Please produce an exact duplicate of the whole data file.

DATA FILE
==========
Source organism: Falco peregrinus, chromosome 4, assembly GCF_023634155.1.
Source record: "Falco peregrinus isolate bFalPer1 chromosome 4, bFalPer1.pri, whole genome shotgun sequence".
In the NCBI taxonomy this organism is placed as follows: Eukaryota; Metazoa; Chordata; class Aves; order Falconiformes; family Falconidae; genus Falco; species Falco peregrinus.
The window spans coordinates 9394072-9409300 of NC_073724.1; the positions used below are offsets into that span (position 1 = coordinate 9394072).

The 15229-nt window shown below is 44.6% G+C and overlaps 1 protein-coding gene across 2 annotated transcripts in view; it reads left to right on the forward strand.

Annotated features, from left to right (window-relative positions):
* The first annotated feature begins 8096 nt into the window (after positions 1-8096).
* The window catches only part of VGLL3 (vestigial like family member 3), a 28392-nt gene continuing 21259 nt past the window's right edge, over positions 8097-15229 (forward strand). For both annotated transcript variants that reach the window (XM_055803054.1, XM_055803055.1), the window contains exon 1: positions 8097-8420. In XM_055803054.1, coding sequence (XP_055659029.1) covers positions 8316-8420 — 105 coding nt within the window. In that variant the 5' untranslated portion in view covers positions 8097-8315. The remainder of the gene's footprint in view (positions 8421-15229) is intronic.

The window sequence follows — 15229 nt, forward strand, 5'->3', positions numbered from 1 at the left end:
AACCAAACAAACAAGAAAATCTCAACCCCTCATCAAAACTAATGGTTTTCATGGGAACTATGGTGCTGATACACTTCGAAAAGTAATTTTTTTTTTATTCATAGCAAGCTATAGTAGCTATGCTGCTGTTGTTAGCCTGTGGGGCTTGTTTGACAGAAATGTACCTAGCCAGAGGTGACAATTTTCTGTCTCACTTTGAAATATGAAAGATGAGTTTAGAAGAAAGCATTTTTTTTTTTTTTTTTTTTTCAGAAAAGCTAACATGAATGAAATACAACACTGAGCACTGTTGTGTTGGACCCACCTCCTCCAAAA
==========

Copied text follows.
Source organism: Falco peregrinus, chromosome 4, assembly GCF_023634155.1.
Source record: "Falco peregrinus isolate bFalPer1 chromosome 4, bFalPer1.pri, whole genome shotgun sequence".
In the NCBI taxonomy this organism is placed as follows: Eukaryota; Metazoa; Chordata; class Aves; order Falconiformes; family Falconidae; genus Falco; species Falco peregrinus.
The window spans coordinates 9394072-9409300 of NC_073724.1; the positions used below are offsets into that span (position 1 = coordinate 9394072).

The 15229-nt window shown below is 44.6% G+C and overlaps 1 protein-coding gene across 2 annotated transcripts in view; it reads left to right on the forward strand.

Annotated features, from left to right (window-relative positions):
* The first annotated feature begins 8096 nt into the window (after positions 1-8096).
* The window catches only part of VGLL3 (vestigial like family member 3), a 28392-nt gene continuing 21259 nt past the window's right edge, over positions 8097-15229 (forward strand). For both annotated transcript variants that reach the window (XM_055803054.1, XM_055803055.1), the window contains exon 1: positions 8097-8420. In XM_055803054.1, coding sequence (XP_055659029.1) covers positions 8316-8420 — 105 coding nt within the window. In that variant the 5' untranslated portion in view covers positions 8097-8315. The remainder of the gene's footprint in view (positions 8421-15229) is intronic.

The window sequence follows — 15229 nt, forward strand, 5'->3', positions numbered from 1 at the left end:
AACCAAACAAACAAGAAAATCTCAACCCCTCATCAAAACTAATGGTTTTCATGGGAACTATGGTGCTGATACACTTCGAAAAGTAATTTTTTTTTTATTCATAGCAAGCTATAGTAGCTATGCTGCTGTTGTTAGCCTGTGGGGCTTGTTTGACAGAAATGTACCTAGCCAGAGGTGACAATTTTCTGTCTCACTTTGAAATATGAAAGATGAGTTTAGAAGAAAGCATTTTTTTTTTTTTTTTTTTTTCAGAAAAGCTAACATGAATGAAATACAACACTGAGCACTGTTGTGTTGGACCCACCTCCTCCAAAA